Hotelling's lemma is a result in microeconomics that relates the supply of a good to the profit of the good's producer. It was first shown by Harold Hotelling, and is widely used in the theory of the firm. The lemma is very simple, and can be stated:
Let be a firm's net supply function in terms of a certain good's price (). Then:
for the profit function of the firm in terms of the good's price, assuming that and that derivative exists.
The proof of the theorem stems from the fact that for a profit-maximizing firm, the maximum of the firm's profit at some output is given by the minimum of at some price, , namely where holds. Thus, ; QED.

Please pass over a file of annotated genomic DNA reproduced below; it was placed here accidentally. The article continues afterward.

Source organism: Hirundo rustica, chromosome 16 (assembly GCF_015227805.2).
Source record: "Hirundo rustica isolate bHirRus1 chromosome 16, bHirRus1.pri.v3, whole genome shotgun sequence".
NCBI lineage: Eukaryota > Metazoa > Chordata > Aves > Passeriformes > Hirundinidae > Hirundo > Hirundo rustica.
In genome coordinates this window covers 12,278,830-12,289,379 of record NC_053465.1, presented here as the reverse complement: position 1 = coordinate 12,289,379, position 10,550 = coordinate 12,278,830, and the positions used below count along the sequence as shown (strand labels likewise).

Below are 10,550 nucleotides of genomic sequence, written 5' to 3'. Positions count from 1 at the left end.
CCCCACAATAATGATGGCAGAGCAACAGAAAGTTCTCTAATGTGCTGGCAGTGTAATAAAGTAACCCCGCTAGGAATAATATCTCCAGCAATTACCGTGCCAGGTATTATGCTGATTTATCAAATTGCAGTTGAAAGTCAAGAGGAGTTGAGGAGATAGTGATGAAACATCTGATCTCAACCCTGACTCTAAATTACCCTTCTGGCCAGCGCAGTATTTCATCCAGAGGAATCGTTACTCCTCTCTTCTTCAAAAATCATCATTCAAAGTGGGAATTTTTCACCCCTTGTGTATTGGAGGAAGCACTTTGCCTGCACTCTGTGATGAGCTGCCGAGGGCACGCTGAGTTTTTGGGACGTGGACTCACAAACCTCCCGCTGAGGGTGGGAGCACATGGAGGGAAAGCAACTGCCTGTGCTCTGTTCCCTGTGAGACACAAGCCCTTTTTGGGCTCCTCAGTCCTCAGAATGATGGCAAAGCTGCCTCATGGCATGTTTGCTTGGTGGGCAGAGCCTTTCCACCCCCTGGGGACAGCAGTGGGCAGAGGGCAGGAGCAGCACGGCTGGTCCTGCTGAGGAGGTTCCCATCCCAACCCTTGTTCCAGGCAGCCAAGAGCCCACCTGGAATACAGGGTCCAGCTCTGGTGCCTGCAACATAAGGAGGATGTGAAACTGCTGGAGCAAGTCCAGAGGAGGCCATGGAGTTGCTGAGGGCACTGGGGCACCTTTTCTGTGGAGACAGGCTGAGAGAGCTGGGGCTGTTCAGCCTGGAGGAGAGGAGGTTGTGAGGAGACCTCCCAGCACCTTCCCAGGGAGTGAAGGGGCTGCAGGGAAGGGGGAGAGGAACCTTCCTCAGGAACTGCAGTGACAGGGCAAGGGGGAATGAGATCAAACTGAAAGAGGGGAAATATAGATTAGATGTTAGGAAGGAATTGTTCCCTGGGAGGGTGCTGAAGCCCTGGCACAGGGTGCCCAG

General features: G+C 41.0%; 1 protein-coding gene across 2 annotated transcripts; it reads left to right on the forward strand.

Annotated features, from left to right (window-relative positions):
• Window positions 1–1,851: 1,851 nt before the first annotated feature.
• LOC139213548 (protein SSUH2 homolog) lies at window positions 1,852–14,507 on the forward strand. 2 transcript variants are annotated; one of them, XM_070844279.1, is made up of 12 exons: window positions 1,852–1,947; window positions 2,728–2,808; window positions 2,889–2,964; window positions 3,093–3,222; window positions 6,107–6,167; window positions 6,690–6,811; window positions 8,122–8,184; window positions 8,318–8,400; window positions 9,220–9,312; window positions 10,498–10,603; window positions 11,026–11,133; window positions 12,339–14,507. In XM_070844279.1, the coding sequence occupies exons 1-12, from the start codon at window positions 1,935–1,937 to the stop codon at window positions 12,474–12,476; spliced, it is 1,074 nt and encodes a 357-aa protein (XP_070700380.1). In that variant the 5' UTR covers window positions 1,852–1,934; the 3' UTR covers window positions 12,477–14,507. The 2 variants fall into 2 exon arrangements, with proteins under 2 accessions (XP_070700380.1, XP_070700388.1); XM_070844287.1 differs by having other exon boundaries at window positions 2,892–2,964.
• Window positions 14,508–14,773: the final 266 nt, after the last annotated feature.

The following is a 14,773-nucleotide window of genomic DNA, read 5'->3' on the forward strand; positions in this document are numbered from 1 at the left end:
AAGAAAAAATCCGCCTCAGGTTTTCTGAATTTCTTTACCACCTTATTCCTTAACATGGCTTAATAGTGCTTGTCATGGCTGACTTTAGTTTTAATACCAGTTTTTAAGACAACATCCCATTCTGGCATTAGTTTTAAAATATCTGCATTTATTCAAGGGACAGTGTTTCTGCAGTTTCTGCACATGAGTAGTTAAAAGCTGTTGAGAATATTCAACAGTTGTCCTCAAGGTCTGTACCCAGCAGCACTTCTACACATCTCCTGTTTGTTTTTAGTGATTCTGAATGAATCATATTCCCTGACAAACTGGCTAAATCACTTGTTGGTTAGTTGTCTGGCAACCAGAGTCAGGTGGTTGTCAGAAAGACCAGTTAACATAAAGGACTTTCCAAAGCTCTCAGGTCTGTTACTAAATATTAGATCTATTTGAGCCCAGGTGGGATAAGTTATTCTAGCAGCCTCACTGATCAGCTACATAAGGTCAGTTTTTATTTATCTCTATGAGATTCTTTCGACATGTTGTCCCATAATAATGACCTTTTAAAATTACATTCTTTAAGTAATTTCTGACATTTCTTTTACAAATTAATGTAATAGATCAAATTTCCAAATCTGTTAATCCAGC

The proof is also a corollary of the envelope theorem.
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- Sakai, Y. (1974). "Substitution and Expansion Effects in Production Theory: The Case of Joint Production". Journal of Economic Theory. 9 (3): 255–274. doi:10.1016/0022-0531(74)90051-9.
- Takayama, A. (1985). Mathematical Economics. New York: Cambridge University Press. pp. 141–144. ISBN 0-521-31498-4.
- Varian, H. (1992). Microeconomic Analysis (3rd ed.). New York: W. W Norton. pp. 43–45. ISBN 0-393-95735-7.
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